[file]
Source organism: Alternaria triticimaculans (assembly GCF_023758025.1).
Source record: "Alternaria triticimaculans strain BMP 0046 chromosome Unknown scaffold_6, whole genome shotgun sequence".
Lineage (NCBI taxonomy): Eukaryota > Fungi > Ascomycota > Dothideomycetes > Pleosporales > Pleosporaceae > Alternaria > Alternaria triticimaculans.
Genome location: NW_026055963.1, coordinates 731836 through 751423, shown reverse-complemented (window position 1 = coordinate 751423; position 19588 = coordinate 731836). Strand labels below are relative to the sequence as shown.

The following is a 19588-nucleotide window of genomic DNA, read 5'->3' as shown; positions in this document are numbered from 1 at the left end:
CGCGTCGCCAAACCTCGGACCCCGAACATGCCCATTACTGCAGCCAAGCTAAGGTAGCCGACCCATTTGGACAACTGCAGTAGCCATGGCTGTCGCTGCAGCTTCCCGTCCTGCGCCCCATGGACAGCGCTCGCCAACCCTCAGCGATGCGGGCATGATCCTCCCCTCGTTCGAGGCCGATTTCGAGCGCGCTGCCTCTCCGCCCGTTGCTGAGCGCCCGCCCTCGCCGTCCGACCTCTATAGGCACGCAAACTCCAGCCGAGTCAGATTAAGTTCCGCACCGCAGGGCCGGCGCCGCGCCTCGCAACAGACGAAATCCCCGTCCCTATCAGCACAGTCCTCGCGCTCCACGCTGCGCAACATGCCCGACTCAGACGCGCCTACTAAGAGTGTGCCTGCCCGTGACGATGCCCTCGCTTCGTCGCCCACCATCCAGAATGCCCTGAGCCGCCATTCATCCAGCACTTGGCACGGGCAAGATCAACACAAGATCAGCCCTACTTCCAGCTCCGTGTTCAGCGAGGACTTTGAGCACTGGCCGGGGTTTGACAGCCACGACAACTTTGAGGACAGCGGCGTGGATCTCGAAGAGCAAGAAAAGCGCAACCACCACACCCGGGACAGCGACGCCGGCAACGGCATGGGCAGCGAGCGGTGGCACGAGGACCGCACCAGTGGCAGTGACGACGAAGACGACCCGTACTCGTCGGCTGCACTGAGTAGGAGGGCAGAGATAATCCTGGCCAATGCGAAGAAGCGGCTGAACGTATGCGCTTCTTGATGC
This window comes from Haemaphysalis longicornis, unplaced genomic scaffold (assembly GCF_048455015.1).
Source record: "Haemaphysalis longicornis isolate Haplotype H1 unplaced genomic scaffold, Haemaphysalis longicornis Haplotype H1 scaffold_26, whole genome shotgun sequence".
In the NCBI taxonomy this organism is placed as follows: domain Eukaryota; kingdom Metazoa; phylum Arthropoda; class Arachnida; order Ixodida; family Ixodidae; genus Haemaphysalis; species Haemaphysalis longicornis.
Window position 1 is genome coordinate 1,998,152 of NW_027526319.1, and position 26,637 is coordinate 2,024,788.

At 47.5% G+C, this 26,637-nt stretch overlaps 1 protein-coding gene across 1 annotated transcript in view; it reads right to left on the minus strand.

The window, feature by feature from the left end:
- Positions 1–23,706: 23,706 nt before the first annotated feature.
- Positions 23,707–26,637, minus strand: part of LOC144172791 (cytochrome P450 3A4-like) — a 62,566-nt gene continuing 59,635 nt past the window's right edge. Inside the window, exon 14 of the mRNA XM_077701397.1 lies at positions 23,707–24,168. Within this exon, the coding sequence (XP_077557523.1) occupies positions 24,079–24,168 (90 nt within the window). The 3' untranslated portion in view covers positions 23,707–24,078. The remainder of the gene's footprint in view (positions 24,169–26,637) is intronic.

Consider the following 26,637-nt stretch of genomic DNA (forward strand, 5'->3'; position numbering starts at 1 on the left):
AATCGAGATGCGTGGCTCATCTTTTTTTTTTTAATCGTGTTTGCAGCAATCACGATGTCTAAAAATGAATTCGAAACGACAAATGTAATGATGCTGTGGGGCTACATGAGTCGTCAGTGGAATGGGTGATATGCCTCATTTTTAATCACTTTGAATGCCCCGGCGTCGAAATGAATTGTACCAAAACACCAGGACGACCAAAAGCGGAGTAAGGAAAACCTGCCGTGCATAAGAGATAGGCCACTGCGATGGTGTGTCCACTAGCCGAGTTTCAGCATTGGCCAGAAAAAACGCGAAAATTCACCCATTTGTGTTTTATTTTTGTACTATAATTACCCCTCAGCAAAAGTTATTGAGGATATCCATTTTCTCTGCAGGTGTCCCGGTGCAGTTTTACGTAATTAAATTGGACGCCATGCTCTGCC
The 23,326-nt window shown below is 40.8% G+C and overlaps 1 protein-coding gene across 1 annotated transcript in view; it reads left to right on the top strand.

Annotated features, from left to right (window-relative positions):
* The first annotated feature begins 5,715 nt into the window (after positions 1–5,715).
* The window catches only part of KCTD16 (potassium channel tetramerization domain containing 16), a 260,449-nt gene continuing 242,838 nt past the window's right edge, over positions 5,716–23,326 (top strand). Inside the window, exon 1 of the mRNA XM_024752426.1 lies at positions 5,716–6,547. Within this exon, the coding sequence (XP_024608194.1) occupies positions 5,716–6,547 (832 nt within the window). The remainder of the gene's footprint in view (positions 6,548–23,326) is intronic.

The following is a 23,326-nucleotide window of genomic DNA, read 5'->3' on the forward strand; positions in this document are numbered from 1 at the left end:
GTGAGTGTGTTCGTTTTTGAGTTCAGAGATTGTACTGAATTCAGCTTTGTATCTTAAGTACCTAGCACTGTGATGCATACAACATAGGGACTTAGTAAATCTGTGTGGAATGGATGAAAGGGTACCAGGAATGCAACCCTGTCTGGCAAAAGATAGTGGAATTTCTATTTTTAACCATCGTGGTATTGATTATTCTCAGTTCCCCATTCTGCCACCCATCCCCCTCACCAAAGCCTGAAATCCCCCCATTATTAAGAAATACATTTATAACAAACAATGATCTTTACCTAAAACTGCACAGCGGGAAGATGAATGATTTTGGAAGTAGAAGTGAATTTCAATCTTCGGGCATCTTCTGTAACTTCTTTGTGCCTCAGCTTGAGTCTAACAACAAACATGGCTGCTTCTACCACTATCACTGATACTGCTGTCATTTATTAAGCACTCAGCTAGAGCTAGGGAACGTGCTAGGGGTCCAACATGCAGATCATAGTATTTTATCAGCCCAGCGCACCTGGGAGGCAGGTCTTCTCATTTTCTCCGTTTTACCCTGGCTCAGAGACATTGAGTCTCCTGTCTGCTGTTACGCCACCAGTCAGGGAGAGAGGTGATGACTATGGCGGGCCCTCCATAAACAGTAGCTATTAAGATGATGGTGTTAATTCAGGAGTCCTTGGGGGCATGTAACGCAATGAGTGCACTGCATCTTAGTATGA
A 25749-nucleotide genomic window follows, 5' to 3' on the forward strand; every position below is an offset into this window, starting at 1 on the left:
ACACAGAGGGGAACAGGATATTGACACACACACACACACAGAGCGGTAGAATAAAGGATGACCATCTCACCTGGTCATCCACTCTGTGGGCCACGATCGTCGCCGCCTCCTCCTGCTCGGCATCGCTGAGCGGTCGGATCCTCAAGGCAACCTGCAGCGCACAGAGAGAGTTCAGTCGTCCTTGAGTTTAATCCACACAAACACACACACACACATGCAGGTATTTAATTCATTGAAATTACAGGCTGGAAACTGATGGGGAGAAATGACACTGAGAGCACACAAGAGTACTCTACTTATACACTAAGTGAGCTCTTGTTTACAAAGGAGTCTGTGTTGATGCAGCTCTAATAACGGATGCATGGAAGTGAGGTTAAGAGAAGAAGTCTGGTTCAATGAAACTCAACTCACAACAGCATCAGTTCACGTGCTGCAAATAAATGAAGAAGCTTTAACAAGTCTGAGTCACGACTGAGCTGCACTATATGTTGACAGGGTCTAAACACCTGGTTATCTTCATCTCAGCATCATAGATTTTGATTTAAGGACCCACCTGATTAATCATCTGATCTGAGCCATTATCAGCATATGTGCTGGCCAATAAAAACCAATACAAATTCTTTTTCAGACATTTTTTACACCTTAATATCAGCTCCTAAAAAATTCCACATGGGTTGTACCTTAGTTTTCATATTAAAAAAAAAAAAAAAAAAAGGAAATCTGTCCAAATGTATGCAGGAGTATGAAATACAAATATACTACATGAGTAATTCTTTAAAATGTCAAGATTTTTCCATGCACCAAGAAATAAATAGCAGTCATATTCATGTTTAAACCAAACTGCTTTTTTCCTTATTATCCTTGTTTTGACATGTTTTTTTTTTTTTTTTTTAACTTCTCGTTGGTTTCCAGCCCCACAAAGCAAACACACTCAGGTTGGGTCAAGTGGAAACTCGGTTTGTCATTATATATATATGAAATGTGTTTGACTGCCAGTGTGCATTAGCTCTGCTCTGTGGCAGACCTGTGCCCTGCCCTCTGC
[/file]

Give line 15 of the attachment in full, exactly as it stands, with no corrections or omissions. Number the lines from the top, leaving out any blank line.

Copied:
Consider the following 26,637-nt stretch of genomic DNA (forward strand, 5'->3'; position numbering starts at 1 on the left):